TODAY'S PAPER
34° Good Morning
34° Good Morning
NewsNew York

Bloomberg LP executives, building contractors arrested in alleged kickback scheme

The alleged conspiracy lasted more than seven years and involved at least 14 people, including three from Long Island, according to the DA's office.

Anthony Guzzone, the former global head of construction

Anthony Guzzone, the former global head of construction at Bloomberg, is taken into court in Manhattan on Tuesday. Photo Credit: Charles Eckert

Rogue executives from Bloomberg LP conspired with building contractors on Manhattan projects to steal $15 million by inflating bids, generating phony work orders and misappropriating other cash, the Manhattan district attorney’s office said Tuesday.

The alleged conspiracy, lasting from May 2011 to October 2017, involved at least 14 people — including three from Long Island — and three companies doing work on 120 Park Ave. and 919 Third Ave., according to the district attorney’s office. The companies named are Hugh O'Kane Electric and Litespeed Electric, both of Manhattan, and Cooling Guard Mechanical of Middle Village, Queens. 

“New York’s sky-high construction costs are driven not only by market demand, but by pay-to-play industry corruption that makes it impossible for honest companies to compete,” the district attorney, Cy Vance, said in a press release.

The projects involved interior office space for Bloomberg LP, the media company owned by former New York City Mayor Michael Bloomberg, who is reportedly considering running in 2020 for president of the United States.

The Long Island defendants are Ronald Olson, 51, of Massapequa, a construction executive;  Louis Squillante, 68, of East Meadow, an operations director for Litespeed; and Hugh R. O’Kane, 41, of Oyster Bay, according to the district attorney’s office.

At successive arraignments lasting nearly two hours Tuesday at Manhattan Criminal Court, each defendant pleaded not guilty and was unhandcuffed and freed on bond as high as $1 million.  

One of the indictments, spanning 47 pages, details a years-long scheme involving kickbacks, a cash-filled envelope, fictitious invoices, no-show jobs, a custom glass tabletop for one of the defendants, bid-rigging, leaking Bloomberg LP’s proprietary information in order to give a co-conspirator a competitive edge, and a false application to qualify set-asides for businesses owned by women or minorities.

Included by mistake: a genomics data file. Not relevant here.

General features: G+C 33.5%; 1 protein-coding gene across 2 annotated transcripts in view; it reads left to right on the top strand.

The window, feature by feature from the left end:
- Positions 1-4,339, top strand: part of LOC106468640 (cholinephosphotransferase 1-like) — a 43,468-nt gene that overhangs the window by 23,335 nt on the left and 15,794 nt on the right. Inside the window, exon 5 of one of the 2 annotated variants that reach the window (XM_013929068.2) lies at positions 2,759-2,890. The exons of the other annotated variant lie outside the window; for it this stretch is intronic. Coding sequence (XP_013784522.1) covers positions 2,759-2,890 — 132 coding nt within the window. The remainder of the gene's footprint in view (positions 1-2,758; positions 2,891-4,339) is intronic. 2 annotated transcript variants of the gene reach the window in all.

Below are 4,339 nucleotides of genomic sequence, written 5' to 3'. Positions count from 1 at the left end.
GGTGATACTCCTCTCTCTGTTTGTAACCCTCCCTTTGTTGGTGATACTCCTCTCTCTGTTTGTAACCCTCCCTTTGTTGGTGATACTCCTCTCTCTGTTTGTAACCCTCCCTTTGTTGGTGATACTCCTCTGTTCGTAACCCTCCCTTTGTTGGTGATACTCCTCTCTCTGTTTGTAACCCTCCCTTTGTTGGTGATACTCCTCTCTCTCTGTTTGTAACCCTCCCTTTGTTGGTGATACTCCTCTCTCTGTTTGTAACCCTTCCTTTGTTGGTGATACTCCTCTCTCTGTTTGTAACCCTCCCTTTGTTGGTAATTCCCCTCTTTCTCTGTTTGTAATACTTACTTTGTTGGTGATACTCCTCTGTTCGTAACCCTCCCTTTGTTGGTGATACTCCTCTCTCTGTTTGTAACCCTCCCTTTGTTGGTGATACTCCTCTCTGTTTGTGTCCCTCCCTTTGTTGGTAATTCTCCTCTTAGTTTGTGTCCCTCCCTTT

According to the indictment, conspirators would sometimes use culinary euphemisms to describe kickbacks.

"When do u think u will be coming with sandwiches," defendant Vito Nigro, 57, of Holmdel, New Jersey, texted an unnamed co-conspirator in 2016. "The crew is hungry and want to eat."

Various charges include grand larceny, money laundering, contract in restraint of trade/monopoly, conspiracy and falsifying business records, all felonies, according to the district attorney’s office.

Prosecutor Christopher J. Beard alleged at court that Anthony Guzzone, Bloomberg LP’s now-former head of global construction, “orchestrated … almost this entire scheme to steal from his employer at every and any opportunity that presented itself.” Beard said Guzzone, 49, of Middletown, New Jersey, “received millions of dollars in kickbacks,” directed underlings to commit crimes, and “basically, quite frankly, built himself a palace out there in Jersey.”

Guzzone’s attorney, Alex Spiro of Manhattan, called the informants who helped build the case against the alleged conspiracy “alcoholics” and “proven liars.”

Ty Trippet, a spokesman for Bloomberg LP, said in an email that the district attorney’s office uncovered “this scheme.”

“This sends a strong message to contractors in New York who engage in fraud: You will be caught,” Trippet said.

The indictments don’t itemize the total amount the conspiracy is alleged to have netted, but the district attorney’s office said it’s $15 million.

“A lot of money,” said Judge Roger S. Hayes of Manhattan, who presided over the arraignments. “These are very serious charges."

Comments

We're revamping our Comments section. Learn more and share your input.

More news